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Wine Institute's to-do list this year includes expanding, updating and protecting shipping laws

by Kerana Todorov
January 24, 2020
Steve Gross of Wine Institute Speaks During the 2020 Direct-to Consumer Wine Symposium






Steve Gross, vice president of state relations at Wine Institute, gave an update Thursday on rules affecting direct-to-consumer wine shipments nationwide during the 2020 Direct-to Consumer Wine Symposium.  Free the Grapes!, an organization that supports opening all states to DtC wine shipments, organized the two-day event in Concord.

Wine Institute wants to make it easier for wineries to continue building their businesses and do it in a cost-effective manner, Gross said.

All but five states allow DtC wine shipments. Wine institute continues to try to pass bills that would allow DtC wine shipments in Alabama, Mississippi, Delaware and Kentucky. Wine Institute tried to have DtC bills passed in four of these five states. They all failed.

Wine Institute ran no bills in Utah, another state that prohibits DtC wine shipments. A DtC bill has been proposed. However, Wine Institute does not support a current wine shipment bill because it requires that the wine be ordered through the state liquor system, Gross said. There would be an 88-percent markup. “None of those are workable provisions for our traditional idea of what is direct to consumer,” Gross said.

Wine Institute also seeks to remove a rule that allows only wineries producing up to 250,000 gallon a year to ship directly to consumers residing in New Jersey and Ohio; that makes it impossible for larger out-of-state wineries to ship wine by the direct-to-consumer channel.

In Indiana, Wine Institute seeks to undo a statute that prohibit wineries working with a wholesaler in the state from shipping wine directly to consumers.  Wine Institute also wants to remove DtC barriers in Arkansas and Rhode Island. Arkansas law, for instance, has a provision that requires customers to place their first wine order in person before the winery can start shipping wine to their residences directly.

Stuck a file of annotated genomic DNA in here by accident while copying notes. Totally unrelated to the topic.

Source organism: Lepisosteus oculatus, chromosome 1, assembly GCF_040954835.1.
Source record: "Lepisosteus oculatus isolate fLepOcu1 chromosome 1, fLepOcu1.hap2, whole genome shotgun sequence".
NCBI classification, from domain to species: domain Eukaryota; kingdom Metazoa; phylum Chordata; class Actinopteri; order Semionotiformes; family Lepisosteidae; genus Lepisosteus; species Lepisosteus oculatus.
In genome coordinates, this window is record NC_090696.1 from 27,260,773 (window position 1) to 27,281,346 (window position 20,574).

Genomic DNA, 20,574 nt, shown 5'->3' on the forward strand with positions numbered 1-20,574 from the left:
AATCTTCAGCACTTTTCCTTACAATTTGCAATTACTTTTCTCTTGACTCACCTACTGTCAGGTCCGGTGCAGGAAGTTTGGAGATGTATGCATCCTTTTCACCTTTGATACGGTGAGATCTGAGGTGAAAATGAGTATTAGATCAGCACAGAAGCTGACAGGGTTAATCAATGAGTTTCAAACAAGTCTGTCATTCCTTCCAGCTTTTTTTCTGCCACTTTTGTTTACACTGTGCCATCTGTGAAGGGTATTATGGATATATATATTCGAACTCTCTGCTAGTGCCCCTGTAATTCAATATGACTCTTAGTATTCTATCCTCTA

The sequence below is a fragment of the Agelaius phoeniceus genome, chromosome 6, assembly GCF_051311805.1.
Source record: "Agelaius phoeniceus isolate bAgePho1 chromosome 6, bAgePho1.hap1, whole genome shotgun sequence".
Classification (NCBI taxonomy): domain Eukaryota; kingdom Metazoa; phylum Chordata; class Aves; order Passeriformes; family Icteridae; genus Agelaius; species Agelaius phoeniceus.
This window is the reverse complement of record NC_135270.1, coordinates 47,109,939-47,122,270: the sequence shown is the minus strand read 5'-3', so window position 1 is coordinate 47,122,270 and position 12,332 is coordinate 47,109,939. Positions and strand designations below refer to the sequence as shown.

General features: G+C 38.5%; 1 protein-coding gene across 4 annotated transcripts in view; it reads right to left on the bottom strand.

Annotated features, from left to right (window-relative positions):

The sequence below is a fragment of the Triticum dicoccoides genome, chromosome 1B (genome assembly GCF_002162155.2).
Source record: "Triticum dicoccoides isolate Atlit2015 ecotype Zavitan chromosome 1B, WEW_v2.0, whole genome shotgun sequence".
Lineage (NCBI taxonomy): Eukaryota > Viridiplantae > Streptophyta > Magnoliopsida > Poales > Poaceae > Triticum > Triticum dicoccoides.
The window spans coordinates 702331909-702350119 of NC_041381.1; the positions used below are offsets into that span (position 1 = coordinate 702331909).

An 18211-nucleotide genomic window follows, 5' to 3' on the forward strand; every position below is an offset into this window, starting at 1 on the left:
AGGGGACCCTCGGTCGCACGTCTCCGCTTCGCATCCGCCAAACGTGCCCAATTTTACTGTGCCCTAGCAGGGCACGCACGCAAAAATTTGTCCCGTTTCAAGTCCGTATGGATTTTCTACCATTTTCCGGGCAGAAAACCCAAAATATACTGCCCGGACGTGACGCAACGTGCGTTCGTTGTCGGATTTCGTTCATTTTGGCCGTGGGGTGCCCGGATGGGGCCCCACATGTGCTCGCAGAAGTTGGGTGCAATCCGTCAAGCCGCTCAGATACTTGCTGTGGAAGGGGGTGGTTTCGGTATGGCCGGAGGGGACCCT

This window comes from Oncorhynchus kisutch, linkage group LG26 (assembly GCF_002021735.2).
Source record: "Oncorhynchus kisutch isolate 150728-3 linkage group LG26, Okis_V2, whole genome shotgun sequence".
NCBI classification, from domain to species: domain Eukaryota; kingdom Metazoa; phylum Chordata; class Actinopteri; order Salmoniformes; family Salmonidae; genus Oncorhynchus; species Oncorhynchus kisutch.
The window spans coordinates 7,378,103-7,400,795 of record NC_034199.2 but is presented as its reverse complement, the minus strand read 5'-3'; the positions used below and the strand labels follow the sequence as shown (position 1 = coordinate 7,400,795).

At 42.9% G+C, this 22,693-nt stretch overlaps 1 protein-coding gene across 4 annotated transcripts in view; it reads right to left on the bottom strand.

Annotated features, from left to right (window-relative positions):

Wine Institute also seeks to preserve DtC wine shipments rights in Minnesota and Alaska, where out-of-state can ship wines without paying taxes.  There are efforts made in both of these states to put in place a permit system and reporting requirements and require that out-of-state producers shipping wine directly to customers in those two states to pay taxes on these bottles. In exchange, Wine Institute wants these states to allow the shipment of up to 24 cases annually via DtC shipment channels, all in an effort to preserve shipping rights there, according to Wine Institute.

Direct-to-Consumer wine shipment sales, which totaled $3.2 billion in 2019, have drawn the attention of wine wholesalers, regulators and tax officials, Gross said. The state of Texas has begun auditing 1,600 wineries, asking for their DtC shipping records, he said. “More and more states are focusing their attention on enforcement,” Gross cautioned.

Virginia raised its DtC shipping permits by $100 last year, Gross said.  All of that money is directed to a fund to hire more people to do enforcement, he said. “They’re very serious about what they are doing and we’re seeing more and more of it.”

Wine Institute is also paying close attention to rules affecting common carriers. There have been proposals that would make common carriers unable to ship, including requiring them to report the volume of their shipments instead of their weight. Carriers do not have access to information on the content of the package such as the number of bottles, Gross said.

Common carriers now report to more states so they can more easily figure out if shipping wineries have the correct licenses to ship.

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